Student loans are one of the most difficult forms of debt to discharge through bankruptcy. In most cases, student loans remain even after a bankruptcy has been successfully filed by a debtor. Even though it is difficult to wipe out student debt, it’s important to keep in mind that it is not impossible.
Over 99 percent of those who file for bankruptcy fail to include student loan debt in their filings, but almost 40 percent of those who request relief are granted at least a partial discharge. If it is demonstrated that repaying student debt would cause “undue hardship” to an individual and their dependents, the likelihood of discharge increases. The exact definition of “undue hardship” varies depending on the court, but many use the Brunner standard. This standard uses three parts to determine whether an individual qualifies to have their debt discharged:
- The debtor will not be able to maintain a minimal standard of living based on current income and expenses if forced to repay student loans.
- The debtor’s financial circumstances are likely to continue into the future.
- The debtor has made efforts in good faith to repay the loans.
An example of an individual who qualifies for this type discharge would be a middle-aged debtor with a family who only makes a few dollars above minimum wage, but has no opportunities for advancement. The courts would likely rule that the debtor had reached their maximum earning potential, and would not be able to repay the loans while maintaining minimal family expenses.
How can a bankruptcy attorney help?
Discharging student debt requires many more extra steps than a typical bankruptcy, which tends to be a simpler process. It is an incredibly complex area of law, so it is important to consult with a bankruptcy lawyer for help. With student loans, an attorney must file an adversary proceeding. This is a separate lawsuit associated with a bankruptcy filing. It basically amounts to an individual suing their creditors to have their debt forgiven.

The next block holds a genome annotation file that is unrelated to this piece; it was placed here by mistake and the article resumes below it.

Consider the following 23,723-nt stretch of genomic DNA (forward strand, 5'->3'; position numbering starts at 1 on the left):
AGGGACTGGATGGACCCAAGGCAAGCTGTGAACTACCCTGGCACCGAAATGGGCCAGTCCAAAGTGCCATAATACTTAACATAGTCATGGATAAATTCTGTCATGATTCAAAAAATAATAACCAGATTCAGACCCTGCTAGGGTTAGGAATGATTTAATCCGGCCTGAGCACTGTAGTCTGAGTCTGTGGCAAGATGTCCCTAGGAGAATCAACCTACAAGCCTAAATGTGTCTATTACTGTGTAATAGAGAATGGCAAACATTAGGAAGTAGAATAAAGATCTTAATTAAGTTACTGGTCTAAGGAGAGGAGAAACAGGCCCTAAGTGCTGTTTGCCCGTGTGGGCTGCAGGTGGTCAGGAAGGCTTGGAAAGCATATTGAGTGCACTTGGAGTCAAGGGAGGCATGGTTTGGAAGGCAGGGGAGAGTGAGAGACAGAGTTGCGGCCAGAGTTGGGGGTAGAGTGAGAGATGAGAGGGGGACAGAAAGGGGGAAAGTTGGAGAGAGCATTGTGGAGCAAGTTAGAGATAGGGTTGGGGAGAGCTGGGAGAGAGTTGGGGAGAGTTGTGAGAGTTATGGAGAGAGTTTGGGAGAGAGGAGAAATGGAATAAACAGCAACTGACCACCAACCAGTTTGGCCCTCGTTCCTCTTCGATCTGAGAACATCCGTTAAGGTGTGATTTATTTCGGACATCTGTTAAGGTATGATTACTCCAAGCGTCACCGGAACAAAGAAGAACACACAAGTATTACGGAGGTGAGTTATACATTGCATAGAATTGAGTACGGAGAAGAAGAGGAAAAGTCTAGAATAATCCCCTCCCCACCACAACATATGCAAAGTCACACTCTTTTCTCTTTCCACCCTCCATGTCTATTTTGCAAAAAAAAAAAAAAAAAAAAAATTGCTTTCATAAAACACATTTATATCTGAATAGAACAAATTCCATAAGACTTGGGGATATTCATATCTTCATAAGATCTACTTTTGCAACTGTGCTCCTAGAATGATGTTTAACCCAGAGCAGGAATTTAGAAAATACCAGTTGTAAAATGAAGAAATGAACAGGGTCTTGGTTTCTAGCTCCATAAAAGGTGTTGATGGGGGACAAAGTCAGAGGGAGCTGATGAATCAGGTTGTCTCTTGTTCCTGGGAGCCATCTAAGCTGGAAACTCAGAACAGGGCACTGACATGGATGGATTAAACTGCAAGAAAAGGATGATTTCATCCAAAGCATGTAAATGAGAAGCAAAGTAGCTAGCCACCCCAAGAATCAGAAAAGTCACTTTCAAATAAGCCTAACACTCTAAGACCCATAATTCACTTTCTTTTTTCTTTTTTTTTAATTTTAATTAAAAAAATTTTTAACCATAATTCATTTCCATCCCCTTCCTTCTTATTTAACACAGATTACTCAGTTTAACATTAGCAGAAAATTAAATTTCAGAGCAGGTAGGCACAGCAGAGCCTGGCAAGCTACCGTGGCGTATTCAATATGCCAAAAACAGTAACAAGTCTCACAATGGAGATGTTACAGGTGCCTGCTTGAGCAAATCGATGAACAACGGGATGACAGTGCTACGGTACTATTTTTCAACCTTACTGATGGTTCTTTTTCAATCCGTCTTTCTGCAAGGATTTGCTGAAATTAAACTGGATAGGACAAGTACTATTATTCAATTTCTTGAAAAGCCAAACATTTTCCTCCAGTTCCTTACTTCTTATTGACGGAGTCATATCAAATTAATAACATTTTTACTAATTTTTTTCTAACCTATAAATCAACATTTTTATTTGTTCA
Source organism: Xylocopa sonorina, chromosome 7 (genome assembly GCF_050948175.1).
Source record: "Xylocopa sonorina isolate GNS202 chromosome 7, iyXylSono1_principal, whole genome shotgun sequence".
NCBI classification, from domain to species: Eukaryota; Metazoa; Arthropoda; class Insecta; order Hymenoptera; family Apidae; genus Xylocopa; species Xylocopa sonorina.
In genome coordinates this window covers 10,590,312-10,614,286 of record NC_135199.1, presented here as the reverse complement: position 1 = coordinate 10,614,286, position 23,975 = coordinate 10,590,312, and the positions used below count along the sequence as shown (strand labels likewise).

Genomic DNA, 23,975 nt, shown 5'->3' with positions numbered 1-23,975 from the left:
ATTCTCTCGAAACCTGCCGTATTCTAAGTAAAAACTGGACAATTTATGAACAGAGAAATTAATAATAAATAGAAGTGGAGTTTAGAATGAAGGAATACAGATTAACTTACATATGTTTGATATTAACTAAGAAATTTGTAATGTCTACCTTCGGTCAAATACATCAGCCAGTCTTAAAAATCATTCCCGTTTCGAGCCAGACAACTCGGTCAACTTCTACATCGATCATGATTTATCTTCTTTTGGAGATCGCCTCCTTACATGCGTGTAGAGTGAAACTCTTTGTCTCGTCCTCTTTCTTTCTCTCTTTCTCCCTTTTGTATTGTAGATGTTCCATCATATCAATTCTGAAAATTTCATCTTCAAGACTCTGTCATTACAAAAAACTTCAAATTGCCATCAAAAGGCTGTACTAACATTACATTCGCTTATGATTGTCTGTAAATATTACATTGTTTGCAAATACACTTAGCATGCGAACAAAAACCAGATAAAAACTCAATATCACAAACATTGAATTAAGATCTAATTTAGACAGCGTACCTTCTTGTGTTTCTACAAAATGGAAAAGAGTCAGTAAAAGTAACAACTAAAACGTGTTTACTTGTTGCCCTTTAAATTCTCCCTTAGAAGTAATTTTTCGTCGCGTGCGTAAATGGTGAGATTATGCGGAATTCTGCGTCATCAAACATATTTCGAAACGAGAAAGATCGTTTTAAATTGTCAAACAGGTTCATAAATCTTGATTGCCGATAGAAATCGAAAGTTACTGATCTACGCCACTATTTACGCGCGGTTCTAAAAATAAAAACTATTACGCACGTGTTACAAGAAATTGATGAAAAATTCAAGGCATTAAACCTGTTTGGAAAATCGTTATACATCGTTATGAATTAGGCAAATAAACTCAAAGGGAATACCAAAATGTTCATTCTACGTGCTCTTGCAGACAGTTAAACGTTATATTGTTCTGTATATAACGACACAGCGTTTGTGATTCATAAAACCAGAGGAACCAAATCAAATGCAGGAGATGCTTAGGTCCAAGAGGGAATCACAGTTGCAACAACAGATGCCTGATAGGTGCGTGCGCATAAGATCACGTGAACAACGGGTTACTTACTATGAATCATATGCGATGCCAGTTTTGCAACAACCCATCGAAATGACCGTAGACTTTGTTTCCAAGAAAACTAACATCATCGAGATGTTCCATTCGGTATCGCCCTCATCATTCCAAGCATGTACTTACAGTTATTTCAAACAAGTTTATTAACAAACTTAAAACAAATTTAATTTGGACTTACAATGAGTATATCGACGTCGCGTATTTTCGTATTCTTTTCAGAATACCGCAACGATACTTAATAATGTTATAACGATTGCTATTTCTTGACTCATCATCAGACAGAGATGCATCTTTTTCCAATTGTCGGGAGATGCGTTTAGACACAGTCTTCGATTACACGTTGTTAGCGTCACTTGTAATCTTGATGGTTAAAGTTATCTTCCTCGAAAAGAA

If you are considering filing for bankruptcy in Las Vegas, consult with DeLuca & Associates. Addressing your concerns about bankruptcy with a seasoned bankruptcy lawyer in Las Vegas will help you determine the best avenue for your financial future. For more information, call (702) 252 -4673.
The type of school matters
One common misconception is that all student loans are the same regardless of what type of school you attended. Many borrowers are surprised and relieved to discover that because of where they went to school, their student loans are actually eligible for discharge in Chapter 7 bankruptcy.
What makes the difference? Current student loan bankruptcy law only applies to accredited schools which meet federal requirements as eligible educational institutions. If the school you attended was not accredited or did not meet federal standards as an eligible institution of higher education, your debt may not be classified as a student loan. It may then be eligible to be discharged as a regular debt in your bankruptcy.
What types of schools would fall into this category? Unaccredited schools are usually private, for-profit organizations. Many trade schools are unaccredited. For example, here in Las Vegas there are several private schools which train bartenders and casino dealers. While students may take out loans to pay for this education, unless the schools meet the federal requirements, such debt would likely not be considered a student loan in a bankruptcy. Students loans for private training schools to cover medical assistant, paralegal, dental assistant, travel agent, and other training programs may also be fully dischargeable.
There are also other factors to consider. At the time you received the loan, you had to meet certain requirements to be considered an eligible student under federal law. It is also a requirement that the loan must have been used for qualified educational expenses. Properly preparing your bankruptcy case means considering all these factors to determine your maximum options under the law.
How can you determine if your student loans are eligible for discharge? An experienced Nevada bankruptcy attorney will be able to evaluate your educational history, investigate the accreditation of your school, and review the details of your educational loans.